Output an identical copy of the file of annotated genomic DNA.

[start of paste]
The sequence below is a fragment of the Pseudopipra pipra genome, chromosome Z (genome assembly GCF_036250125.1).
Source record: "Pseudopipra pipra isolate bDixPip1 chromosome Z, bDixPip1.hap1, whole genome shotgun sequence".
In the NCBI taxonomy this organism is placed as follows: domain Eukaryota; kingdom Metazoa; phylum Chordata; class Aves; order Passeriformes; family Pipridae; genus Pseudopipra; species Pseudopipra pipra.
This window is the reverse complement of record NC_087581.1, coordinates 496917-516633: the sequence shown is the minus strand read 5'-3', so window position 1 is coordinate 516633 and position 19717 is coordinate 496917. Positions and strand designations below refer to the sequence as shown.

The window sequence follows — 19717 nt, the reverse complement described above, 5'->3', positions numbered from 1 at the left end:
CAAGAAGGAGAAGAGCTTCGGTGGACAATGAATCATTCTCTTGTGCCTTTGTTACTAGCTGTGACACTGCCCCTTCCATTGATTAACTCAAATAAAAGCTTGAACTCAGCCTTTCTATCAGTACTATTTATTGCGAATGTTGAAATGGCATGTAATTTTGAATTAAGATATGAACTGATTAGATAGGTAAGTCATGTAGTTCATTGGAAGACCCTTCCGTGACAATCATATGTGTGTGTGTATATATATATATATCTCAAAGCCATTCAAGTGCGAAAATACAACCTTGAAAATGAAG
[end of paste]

The sequence below is a fragment of the Pseudopipra pipra genome, chromosome Z (genome assembly GCF_036250125.1).
Source record: "Pseudopipra pipra isolate bDixPip1 chromosome Z, bDixPip1.hap1, whole genome shotgun sequence".
In the NCBI taxonomy this organism is placed as follows: domain Eukaryota; kingdom Metazoa; phylum Chordata; class Aves; order Passeriformes; family Pipridae; genus Pseudopipra; species Pseudopipra pipra.
This window is the reverse complement of record NC_087581.1, coordinates 496917-516633: the sequence shown is the minus strand read 5'-3', so window position 1 is coordinate 516633 and position 19717 is coordinate 496917. Positions and strand designations below refer to the sequence as shown.

The window sequence follows — 19717 nt, the reverse complement described above, 5'->3', positions numbered from 1 at the left end:
CAAGAAGGAGAAGAGCTTCGGTGGACAATGAATCATTCTCTTGTGCCTTTGTTACTAGCTGTGACACTGCCCCTTCCATTGATTAACTCAAATAAAAGCTTGAACTCAGCCTTTCTATCAGTACTATTTATTGCGAATGTTGAAATGGCATGTAATTTTGAATTAAGATATGAACTGATTAGATAGGTAAGTCATGTAGTTCATTGGAAGACCCTTCCGTGACAATCATATGTGTGTGTGTATATATATATATATCTCAAAGCCATTCAAGTGCGAAAATACAACCTTGAAAATGAAG